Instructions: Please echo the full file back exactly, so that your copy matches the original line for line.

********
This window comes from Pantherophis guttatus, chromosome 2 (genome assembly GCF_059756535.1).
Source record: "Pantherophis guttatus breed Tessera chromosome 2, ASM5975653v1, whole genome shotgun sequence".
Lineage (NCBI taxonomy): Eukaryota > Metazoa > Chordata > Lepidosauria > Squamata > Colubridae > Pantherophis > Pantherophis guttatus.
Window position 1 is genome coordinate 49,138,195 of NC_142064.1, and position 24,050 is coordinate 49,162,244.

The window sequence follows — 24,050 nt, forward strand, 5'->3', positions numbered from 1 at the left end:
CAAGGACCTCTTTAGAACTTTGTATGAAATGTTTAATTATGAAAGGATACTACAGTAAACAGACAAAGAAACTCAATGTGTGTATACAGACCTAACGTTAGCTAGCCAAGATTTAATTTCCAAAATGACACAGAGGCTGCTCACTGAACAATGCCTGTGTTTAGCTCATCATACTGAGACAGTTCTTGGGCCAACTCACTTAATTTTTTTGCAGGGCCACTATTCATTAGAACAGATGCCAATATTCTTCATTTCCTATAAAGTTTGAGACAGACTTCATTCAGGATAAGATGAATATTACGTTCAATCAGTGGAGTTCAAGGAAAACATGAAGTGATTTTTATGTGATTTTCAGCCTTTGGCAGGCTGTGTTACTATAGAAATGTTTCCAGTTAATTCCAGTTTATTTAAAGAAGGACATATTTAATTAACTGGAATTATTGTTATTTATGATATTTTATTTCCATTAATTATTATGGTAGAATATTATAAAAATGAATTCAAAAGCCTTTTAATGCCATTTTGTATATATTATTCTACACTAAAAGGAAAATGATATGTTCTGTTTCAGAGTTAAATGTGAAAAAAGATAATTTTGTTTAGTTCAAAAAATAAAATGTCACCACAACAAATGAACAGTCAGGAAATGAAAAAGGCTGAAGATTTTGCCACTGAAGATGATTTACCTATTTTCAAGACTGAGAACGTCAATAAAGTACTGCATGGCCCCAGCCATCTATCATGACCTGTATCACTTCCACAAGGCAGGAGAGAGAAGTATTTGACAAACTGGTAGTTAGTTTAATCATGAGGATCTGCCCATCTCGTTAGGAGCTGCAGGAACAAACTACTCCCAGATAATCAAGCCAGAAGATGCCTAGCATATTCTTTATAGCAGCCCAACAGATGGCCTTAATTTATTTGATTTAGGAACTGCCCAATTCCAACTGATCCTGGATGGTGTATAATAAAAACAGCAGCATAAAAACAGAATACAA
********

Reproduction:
This window comes from Pantherophis guttatus, chromosome 2 (genome assembly GCF_059756535.1).
Source record: "Pantherophis guttatus breed Tessera chromosome 2, ASM5975653v1, whole genome shotgun sequence".
Lineage (NCBI taxonomy): Eukaryota > Metazoa > Chordata > Lepidosauria > Squamata > Colubridae > Pantherophis > Pantherophis guttatus.
Window position 1 is genome coordinate 49,138,195 of NC_142064.1, and position 24,050 is coordinate 49,162,244.

The window sequence follows — 24,050 nt, forward strand, 5'->3', positions numbered from 1 at the left end:
CAAGGACCTCTTTAGAACTTTGTATGAAATGTTTAATTATGAAAGGATACTACAGTAAACAGACAAAGAAACTCAATGTGTGTATACAGACCTAACGTTAGCTAGCCAAGATTTAATTTCCAAAATGACACAGAGGCTGCTCACTGAACAATGCCTGTGTTTAGCTCATCATACTGAGACAGTTCTTGGGCCAACTCACTTAATTTTTTTGCAGGGCCACTATTCATTAGAACAGATGCCAATATTCTTCATTTCCTATAAAGTTTGAGACAGACTTCATTCAGGATAAGATGAATATTACGTTCAATCAGTGGAGTTCAAGGAAAACATGAAGTGATTTTTATGTGATTTTCAGCCTTTGGCAGGCTGTGTTACTATAGAAATGTTTCCAGTTAATTCCAGTTTATTTAAAGAAGGACATATTTAATTAACTGGAATTATTGTTATTTATGATATTTTATTTCCATTAATTATTATGGTAGAATATTATAAAAATGAATTCAAAAGCCTTTTAATGCCATTTTGTATATATTATTCTACACTAAAAGGAAAATGATATGTTCTGTTTCAGAGTTAAATGTGAAAAAAGATAATTTTGTTTAGTTCAAAAAATAAAATGTCACCACAACAAATGAACAGTCAGGAAATGAAAAAGGCTGAAGATTTTGCCACTGAAGATGATTTACCTATTTTCAAGACTGAGAACGTCAATAAAGTACTGCATGGCCCCAGCCATCTATCATGACCTGTATCACTTCCACAAGGCAGGAGAGAGAAGTATTTGACAAACTGGTAGTTAGTTTAATCATGAGGATCTGCCCATCTCGTTAGGAGCTGCAGGAACAAACTACTCCCAGATAATCAAGCCAGAAGATGCCTAGCATATTCTTTATAGCAGCCCAACAGATGGCCTTAATTTATTTGATTTAGGAACTGCCCAATTCCAACTGATCCTGGATGGTGTATAATAAAAACAGCAGCATAAAAACAGAATACAA